Tuesday, July 17, 2012

It's Berry Season

We may not have the kind of diversity of fruits growing in Maine that other places have. There are no oranges or bananas, and I hope I don't live to see a mango tree growing wild and unassisted here.

But we do have one thing, in abundance, nearly everywhere one looks (if one is looking), and that's berries.

I've planted raspberries - both black and red - in my yard, but we've found them growing wild all over the place, along with their cousin, the blackberry.

The other berry we have in proliferation is the blueberry, and I had a nice lesson the other day with regard to blueberries.

We have a patch of low bush blueberries near our house. From my experience with them, the low bush varieties usually have very small berries. They're difficult to harvest, because they're low to the ground, and the berries are usually tiny, and so it takes a very long time to get any in quantity. To store any for winter, we want it in quantity.

A few years ago, we went to a PYO high bush blueberry farm. The "bushes" were trees - some taller than I am (who knew a blueberry "bush" could grow so tall?!?) - and the berries were as big as dimes. It was incredible. We spent a half hour and picked 14 lbs.

The problem is that PYO farms are owned by someone and that someone needs to make some money on their berries, and while I'm doing all of the work of picking, they're doing all of the work of keeping those trees happy so that they produce.

Or, as I'm coming to find out, they own the rights to that land, and nature has been very good to them. Seems, once the bushes are in the ground, there's not much else to do, but, maybe, mow around them so that the customers don't have to bushwhack to get to the berries.

The other day, Deus Ex Machina was taking a stroll near where he works. There's a road, with a side walk, running through a fairly wooded area, and he was just strolling down the side walk, when he looked left and saw these bushes - full to bursting with dime-sized blueberries. The bushes were in a tangle of other undergrowth, and it was pretty obvious that, either no one knew there were there, or no one cared that they were there.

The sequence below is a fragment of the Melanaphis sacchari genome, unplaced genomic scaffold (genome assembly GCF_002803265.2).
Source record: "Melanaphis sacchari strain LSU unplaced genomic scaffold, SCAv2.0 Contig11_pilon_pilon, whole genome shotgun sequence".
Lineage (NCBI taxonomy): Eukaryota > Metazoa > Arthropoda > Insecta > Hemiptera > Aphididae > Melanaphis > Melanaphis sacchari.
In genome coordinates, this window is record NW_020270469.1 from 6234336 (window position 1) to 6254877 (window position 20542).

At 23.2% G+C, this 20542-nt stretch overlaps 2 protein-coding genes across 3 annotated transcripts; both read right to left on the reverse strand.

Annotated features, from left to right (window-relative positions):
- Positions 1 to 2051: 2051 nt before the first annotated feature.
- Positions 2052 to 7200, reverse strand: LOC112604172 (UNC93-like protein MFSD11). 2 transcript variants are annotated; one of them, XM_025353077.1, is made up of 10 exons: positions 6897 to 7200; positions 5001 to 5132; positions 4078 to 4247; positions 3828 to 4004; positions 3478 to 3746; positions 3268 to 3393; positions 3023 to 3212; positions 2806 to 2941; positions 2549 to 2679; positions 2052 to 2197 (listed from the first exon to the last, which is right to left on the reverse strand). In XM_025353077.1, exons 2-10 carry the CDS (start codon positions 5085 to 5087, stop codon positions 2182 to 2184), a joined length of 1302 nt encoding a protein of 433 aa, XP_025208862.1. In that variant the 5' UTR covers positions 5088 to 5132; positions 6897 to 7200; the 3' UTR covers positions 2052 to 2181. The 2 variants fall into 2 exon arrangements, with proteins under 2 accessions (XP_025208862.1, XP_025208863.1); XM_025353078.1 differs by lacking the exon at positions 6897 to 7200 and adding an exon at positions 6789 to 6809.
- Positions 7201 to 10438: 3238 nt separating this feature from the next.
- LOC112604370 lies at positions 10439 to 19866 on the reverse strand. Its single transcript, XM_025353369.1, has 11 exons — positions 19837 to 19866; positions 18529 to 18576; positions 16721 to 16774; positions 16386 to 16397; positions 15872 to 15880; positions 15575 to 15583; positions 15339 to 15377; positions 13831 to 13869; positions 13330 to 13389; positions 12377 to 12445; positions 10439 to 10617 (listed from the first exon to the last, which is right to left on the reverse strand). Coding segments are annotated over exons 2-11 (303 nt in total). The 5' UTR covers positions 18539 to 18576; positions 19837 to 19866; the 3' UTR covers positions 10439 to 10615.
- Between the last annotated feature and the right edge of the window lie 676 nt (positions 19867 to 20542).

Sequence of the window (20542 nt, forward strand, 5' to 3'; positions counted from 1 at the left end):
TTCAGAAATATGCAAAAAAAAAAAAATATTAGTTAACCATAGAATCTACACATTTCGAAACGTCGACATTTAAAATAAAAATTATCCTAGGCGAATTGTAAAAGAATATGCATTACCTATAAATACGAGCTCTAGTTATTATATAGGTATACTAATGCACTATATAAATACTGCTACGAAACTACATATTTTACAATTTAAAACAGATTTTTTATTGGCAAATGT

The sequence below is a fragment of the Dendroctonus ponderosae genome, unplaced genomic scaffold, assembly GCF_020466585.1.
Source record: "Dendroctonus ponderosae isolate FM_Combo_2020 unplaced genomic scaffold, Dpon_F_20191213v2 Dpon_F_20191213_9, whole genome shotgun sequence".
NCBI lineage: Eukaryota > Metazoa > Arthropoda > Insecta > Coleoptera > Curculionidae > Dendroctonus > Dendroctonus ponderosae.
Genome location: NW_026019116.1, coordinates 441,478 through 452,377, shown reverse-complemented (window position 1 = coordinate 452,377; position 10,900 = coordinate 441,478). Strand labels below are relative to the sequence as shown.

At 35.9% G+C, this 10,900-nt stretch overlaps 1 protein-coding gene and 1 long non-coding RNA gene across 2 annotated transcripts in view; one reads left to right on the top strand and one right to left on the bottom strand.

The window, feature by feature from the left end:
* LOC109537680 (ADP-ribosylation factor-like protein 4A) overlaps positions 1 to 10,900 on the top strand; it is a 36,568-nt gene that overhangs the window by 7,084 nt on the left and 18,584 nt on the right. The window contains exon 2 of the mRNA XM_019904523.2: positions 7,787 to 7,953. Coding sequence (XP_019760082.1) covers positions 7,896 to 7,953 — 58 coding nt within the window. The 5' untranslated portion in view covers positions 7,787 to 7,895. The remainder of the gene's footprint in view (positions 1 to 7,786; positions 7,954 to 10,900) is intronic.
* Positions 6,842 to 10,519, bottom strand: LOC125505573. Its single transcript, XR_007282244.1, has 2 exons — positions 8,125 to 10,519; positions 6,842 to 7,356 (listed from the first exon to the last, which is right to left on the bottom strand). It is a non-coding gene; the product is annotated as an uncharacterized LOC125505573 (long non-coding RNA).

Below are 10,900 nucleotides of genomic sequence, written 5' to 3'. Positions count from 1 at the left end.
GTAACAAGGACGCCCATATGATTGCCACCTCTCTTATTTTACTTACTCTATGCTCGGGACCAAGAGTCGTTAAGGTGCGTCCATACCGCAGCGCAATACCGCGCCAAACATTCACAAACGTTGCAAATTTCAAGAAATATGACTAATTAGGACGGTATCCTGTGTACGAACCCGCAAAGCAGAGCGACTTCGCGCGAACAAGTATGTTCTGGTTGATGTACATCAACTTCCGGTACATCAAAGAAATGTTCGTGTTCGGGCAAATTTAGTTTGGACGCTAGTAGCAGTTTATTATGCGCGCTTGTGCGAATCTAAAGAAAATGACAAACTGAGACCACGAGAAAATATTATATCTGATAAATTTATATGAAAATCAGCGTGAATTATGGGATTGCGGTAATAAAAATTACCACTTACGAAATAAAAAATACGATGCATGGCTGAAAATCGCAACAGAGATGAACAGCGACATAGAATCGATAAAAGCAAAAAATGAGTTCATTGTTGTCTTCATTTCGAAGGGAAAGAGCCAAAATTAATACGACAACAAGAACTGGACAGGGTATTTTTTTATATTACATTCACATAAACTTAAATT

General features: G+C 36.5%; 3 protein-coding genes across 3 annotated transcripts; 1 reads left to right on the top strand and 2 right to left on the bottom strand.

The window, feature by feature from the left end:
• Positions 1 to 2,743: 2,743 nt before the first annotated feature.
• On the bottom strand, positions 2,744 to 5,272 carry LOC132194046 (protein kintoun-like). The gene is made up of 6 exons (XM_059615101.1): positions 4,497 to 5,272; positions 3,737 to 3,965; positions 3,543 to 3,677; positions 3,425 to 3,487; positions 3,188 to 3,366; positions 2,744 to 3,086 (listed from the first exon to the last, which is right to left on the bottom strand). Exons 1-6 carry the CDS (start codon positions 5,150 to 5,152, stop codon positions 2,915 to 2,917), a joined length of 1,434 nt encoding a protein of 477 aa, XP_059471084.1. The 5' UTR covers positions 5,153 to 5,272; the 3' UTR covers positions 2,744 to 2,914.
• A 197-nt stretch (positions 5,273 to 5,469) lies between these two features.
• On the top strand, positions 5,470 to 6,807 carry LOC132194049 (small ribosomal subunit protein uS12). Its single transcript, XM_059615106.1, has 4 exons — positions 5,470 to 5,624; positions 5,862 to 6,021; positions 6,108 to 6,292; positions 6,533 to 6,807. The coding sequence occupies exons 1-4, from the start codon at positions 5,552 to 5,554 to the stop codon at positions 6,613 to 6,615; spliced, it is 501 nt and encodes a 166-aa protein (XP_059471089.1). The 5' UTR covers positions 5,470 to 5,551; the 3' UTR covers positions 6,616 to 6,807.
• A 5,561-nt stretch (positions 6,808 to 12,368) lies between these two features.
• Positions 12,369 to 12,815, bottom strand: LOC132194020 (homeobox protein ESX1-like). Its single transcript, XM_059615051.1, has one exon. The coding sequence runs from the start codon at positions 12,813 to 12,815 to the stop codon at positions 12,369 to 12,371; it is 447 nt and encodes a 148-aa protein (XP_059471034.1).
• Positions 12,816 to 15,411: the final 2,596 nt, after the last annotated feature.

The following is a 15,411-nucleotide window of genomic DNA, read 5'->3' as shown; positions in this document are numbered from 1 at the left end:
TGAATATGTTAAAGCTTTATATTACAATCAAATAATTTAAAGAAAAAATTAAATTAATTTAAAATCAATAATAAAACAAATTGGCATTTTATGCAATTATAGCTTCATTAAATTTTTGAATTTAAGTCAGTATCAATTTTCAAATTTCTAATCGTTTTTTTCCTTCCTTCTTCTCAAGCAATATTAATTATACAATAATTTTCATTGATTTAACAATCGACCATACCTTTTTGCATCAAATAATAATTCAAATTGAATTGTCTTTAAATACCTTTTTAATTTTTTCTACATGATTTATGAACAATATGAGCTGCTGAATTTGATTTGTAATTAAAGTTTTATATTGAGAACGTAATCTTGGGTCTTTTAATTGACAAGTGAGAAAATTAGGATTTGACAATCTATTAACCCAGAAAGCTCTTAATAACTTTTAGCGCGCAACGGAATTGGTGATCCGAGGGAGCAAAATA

Lucky for us.

We went back later that night, after he got off work, and picked a couple of pounds before it got too dark.

It was amazing and reminded us of how nature truly does take care of us, if we just open our eyes to what's out there. Here were these blueberry bushes, several of them in a row, full with huge, ripe berries, the kind I we pay more than $4/lb for at the grocery store or farm stand.

I learned that high bush blueberries are not, strictly, a cultivated variety, and that we can forage berries that are just like the ones we paid for at the PYO place.

But that's not the real lesson. The real lesson lies in the lyrics of a song that was recorded by the late, great Janis Joplin, who says get it while you can.

With any luck, we'll be going back ...

2 comments:

  1. When I was younger my friends used to go blueberry raking in August for the small blueberries. We actually prefer these, but it is hard to find ones that aren't sprayed even though they are technically "wild" blueberries. But, they are extremely sweet, and make the best blueberry pie around :-) I think there is an organic place around Camden where you can go and rake your own.

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  2. Right off the highway, at a busy exit, I spotted several apple trees loaded with apples. If it weren't such a busy spot, I'd pull over and pick them! This area used to be nothing but apple orchards, so I'm betting the state bought the land an apple orchard was on to put the highway through and they must have missed a tree or two. There's also an apple tree right on the sharp curve of a mountain road with no shoulders and a steep hill and it's a mere 1/2 mile from me, but no way to get to it. :o(

    Lucky you with your "wild" blueberry find!

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